Street (at the corner of Irving Place), New York, NY 10003

WEBSITE

Pete’s Tavern

Siggy’s Good Food — 76.3 decibels

Photo credit: Quiet City Maps

Siggy’s Good Food offers organic, locally sourced food with many vegetarian, vegan, and gluten-free options. Located on Elizabeth Street in Noho, Siggy’s is a short distance from busy and noisy E. Houston Street.  So we entered with some trepidation when we noticed that the front windows were open to street.

Traffic noise isn’t an issue with the immediate, rarely traveled segment of Elizabeth Street that fronts the space, but with E. Houston only a half block away, we could clearly hear the siren when an ambulance screamed by. Luckily, only one siren was heard (and recorded) during our lunch visit, but that one short burst of sound appeared to raise the overall reading by at last a decibel.

Photo credit: Quiet City Maps

Other than traffic noise, the only other intrusive element was the usual culprit. Yes, music was playing and was louder than it should have been, making the space merely tolerable when it could have been more. That the music rotation featured salsa with a brassy horn section, well, it wasn’t what we were expecting in a place that trades on its organic and locally sourced offerings.

Still, if you are looking for a cafe in Noho that features vegetarian, vegan, and gluten-free options, Siggy’s is your place. The space is larger than it looks, with small tables in front and larger  tables in a sunny back room. We arrived on the early side of lunch when the crowds were first filtering in, so the place was only half full.  As a result, there was space to spread out, which isn’t easy to find in downtown Manhattan.  As we were leaving, we could see that the place was getting busier.  No doubt that at the height of a busy lunch service the space will be louder.

Photo credit: Quiet City Maps

Overall, we think Siggy’s soundscape should be tolerable for lunch, though we would have been very happy if they lowered the music volume.  While we aren’t certain about dinner, Siggy’s doesn’t strike us as the kind of place that people go for a long meal and copious amounts of alcohol.  It will probably be fine.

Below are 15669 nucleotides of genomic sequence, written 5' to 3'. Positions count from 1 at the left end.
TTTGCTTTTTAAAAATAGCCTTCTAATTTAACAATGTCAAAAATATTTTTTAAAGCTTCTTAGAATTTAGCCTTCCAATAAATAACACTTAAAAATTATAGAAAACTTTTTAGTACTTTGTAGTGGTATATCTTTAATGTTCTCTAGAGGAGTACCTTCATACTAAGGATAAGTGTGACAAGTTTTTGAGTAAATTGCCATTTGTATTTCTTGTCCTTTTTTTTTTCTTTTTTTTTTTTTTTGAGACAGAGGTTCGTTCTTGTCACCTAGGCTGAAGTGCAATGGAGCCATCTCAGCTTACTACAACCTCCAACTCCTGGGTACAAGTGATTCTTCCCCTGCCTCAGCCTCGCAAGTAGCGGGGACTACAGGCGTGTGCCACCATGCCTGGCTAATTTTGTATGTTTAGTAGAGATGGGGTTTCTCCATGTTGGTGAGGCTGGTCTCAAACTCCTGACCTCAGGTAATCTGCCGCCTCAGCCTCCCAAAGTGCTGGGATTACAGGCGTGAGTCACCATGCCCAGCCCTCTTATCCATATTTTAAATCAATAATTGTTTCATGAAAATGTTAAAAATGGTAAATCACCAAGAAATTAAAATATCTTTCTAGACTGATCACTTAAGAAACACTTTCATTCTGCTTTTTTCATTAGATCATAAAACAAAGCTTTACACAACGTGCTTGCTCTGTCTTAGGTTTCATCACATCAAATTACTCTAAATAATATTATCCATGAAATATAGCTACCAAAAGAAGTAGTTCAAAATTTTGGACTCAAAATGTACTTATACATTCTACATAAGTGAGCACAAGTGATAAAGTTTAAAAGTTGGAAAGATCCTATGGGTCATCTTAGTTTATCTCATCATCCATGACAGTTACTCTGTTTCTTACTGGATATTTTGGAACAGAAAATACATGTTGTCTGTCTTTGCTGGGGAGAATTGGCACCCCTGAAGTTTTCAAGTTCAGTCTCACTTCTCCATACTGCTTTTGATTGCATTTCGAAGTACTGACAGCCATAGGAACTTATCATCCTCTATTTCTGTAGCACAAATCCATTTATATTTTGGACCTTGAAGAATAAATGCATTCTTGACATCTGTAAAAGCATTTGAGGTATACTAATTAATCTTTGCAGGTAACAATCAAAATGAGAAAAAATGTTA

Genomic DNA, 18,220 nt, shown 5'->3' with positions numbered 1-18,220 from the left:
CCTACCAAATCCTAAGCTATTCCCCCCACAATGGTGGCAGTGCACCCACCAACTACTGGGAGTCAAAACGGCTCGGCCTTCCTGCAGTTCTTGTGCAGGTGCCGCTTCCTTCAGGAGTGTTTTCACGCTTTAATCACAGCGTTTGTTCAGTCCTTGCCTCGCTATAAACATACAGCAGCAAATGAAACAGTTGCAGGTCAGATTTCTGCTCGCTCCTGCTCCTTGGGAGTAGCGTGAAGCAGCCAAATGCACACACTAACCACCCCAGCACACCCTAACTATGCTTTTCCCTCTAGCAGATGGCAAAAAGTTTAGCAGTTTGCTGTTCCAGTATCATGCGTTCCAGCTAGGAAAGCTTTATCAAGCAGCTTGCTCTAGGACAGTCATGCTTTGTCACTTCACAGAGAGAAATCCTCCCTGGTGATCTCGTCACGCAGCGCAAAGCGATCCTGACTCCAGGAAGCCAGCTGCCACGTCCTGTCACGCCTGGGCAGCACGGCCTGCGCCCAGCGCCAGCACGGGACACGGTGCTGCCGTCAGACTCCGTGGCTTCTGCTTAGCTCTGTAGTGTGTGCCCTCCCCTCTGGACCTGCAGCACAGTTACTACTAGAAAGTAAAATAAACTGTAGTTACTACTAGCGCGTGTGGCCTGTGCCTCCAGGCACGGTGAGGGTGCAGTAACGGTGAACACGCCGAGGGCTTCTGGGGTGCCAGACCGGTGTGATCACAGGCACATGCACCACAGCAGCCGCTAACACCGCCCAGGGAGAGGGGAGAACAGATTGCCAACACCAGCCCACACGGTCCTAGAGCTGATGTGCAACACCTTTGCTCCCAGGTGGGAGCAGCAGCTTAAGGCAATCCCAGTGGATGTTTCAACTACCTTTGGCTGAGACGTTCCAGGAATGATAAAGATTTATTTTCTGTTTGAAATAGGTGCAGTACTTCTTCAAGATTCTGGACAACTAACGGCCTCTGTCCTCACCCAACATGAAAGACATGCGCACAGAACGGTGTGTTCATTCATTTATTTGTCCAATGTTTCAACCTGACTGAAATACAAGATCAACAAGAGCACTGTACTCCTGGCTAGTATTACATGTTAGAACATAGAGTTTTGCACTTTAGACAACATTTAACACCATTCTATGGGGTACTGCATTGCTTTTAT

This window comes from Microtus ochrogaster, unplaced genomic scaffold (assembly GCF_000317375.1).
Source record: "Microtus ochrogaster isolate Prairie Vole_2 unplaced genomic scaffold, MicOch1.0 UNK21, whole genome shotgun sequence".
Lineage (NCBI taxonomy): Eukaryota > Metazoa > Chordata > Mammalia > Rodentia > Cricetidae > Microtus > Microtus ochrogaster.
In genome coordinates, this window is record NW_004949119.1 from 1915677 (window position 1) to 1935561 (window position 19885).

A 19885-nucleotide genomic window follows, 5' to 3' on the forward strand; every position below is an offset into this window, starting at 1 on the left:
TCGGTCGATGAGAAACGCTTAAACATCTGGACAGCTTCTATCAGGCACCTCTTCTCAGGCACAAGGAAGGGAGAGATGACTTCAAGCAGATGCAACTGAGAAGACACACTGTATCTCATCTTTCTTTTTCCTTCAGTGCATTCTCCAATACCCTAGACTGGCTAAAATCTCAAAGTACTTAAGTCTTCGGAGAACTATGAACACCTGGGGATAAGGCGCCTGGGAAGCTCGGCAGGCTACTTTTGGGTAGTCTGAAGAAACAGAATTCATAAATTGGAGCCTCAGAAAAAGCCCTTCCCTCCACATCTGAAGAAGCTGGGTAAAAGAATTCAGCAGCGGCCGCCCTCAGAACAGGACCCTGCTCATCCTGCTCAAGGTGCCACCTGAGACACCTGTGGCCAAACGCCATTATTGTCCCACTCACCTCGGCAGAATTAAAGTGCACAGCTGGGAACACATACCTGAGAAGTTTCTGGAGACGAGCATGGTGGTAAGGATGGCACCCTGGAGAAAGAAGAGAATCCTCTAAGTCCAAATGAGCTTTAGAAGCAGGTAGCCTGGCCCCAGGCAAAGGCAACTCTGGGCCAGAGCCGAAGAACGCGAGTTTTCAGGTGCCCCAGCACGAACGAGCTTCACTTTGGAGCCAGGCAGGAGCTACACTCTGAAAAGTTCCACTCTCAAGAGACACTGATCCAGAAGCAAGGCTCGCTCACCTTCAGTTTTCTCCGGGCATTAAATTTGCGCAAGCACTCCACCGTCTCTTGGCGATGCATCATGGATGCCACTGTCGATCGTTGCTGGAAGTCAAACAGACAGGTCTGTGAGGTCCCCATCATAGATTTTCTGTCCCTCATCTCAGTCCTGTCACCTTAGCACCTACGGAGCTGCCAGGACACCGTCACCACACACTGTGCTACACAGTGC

HOURS

Monday through Saturday: 11:00 a.m. to 10:00 p.m.

Closed Sunday

LOCATION

Street (betw. E. Houston and Bleecker Streets), New York, NY 10012

WEBSITE

Siggy’s Good Food

Hector’s Cafe & Diner — 71.8 decibels

Photo credit: Quiet City Maps

Hector’s Cafe & Diner is another long-time New York City diner, but this one is in the pricey Highline neighborhood–right under it in fact–and one of the few reminders that the heavily-touristed Meatpacking District actually was a meatpacking district in the not-so-distant past.  Hector’s was a place where the butchers and truck drivers could go after a shift or delivery, followed by the club kids and sex workers after midnight.

The neighborhood has since became popular, but it used to stink of beef blood in the summers.  We remember driving in a convertible one hot, sticky August afternoon years ago–it was something we never attempted again. Not that it would be possible today. According to the Meatpacking District Improvement Association website, only five meatpacking businesses remain (where there once had been 250), so Hector’s serves as a reminder of the past while satisfying a real need by offering inexpensive and quick diner classics in an increasingly over-marketed, over-developed, and over-priced part of downtown Manhattan.

Photo credit: Quiet City Maps

If it seems like we favor diners, there’s a reason. First, most diners tend to play no music or set the music volume on low.  Second, although New York City appears to be teeming with diners, truth is, they are disappearing, and as they die off so too dies the possibility of securing a (relatively) inexpensive meal in a (generally) comfortable space.

Photo credit: Quiet City Maps

So, how is the soundscape at Hector’s? Pretty good. There is unnecessary background music, sadly, but the volume was really low. Why places insist on doing this is beyond us, as you can’t really hear the music but you can’t entirely ignore it. Still, at the end of the day the space wasn’t live despite lots of glass and tiled floors (perhaps due to the drop ceiling?), and as the meter reading shows, the sound level was in a good range.